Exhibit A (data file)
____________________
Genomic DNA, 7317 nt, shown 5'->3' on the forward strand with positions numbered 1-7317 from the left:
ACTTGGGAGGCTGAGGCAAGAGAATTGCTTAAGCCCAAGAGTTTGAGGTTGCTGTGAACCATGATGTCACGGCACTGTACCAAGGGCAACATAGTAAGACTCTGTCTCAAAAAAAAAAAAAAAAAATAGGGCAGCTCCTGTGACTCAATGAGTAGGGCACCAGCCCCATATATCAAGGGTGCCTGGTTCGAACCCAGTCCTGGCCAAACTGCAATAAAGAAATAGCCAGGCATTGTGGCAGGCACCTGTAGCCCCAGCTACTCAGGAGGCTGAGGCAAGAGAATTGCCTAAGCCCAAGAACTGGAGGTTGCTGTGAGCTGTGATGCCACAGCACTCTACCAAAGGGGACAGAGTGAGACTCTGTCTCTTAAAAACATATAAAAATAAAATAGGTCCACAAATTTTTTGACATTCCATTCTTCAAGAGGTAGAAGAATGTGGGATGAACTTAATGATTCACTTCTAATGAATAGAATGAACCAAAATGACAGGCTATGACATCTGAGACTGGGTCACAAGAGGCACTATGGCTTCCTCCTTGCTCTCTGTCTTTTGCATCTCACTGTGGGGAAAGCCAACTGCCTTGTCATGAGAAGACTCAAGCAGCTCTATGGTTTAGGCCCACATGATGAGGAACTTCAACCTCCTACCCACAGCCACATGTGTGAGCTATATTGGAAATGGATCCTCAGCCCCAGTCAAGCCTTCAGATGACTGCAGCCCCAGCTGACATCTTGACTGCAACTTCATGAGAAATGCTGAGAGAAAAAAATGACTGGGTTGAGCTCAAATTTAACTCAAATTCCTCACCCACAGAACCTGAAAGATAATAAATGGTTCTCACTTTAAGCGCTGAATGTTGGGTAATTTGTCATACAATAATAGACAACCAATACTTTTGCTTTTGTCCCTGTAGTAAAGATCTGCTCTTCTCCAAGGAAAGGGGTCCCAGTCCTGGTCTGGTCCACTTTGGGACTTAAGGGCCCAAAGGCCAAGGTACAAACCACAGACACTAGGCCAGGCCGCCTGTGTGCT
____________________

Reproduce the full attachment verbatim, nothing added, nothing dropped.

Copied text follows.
Genomic DNA, 7317 nt, shown 5'->3' on the forward strand with positions numbered 1-7317 from the left:
ACTTGGGAGGCTGAGGCAAGAGAATTGCTTAAGCCCAAGAGTTTGAGGTTGCTGTGAACCATGATGTCACGGCACTGTACCAAGGGCAACATAGTAAGACTCTGTCTCAAAAAAAAAAAAAAAAAATAGGGCAGCTCCTGTGACTCAATGAGTAGGGCACCAGCCCCATATATCAAGGGTGCCTGGTTCGAACCCAGTCCTGGCCAAACTGCAATAAAGAAATAGCCAGGCATTGTGGCAGGCACCTGTAGCCCCAGCTACTCAGGAGGCTGAGGCAAGAGAATTGCCTAAGCCCAAGAACTGGAGGTTGCTGTGAGCTGTGATGCCACAGCACTCTACCAAAGGGGACAGAGTGAGACTCTGTCTCTTAAAAACATATAAAAATAAAATAGGTCCACAAATTTTTTGACATTCCATTCTTCAAGAGGTAGAAGAATGTGGGATGAACTTAATGATTCACTTCTAATGAATAGAATGAACCAAAATGACAGGCTATGACATCTGAGACTGGGTCACAAGAGGCACTATGGCTTCCTCCTTGCTCTCTGTCTTTTGCATCTCACTGTGGGGAAAGCCAACTGCCTTGTCATGAGAAGACTCAAGCAGCTCTATGGTTTAGGCCCACATGATGAGGAACTTCAACCTCCTACCCACAGCCACATGTGTGAGCTATATTGGAAATGGATCCTCAGCCCCAGTCAAGCCTTCAGATGACTGCAGCCCCAGCTGACATCTTGACTGCAACTTCATGAGAAATGCTGAGAGAAAAAAATGACTGGGTTGAGCTCAAATTTAACTCAAATTCCTCACCCACAGAACCTGAAAGATAATAAATGGTTCTCACTTTAAGCGCTGAATGTTGGGTAATTTGTCATACAATAATAGACAACCAATACTTTTGCTTTTGTCCCTGTAGTAAAGATCTGCTCTTCTCCAAGGAAAGGGGTCCCAGTCCTGGTCTGGTCCACTTTGGGACTTAAGGGCCCAAAGGCCAAGGTACAAACCACAGACACTAGGCCAGGCCGCCTGTGTGCT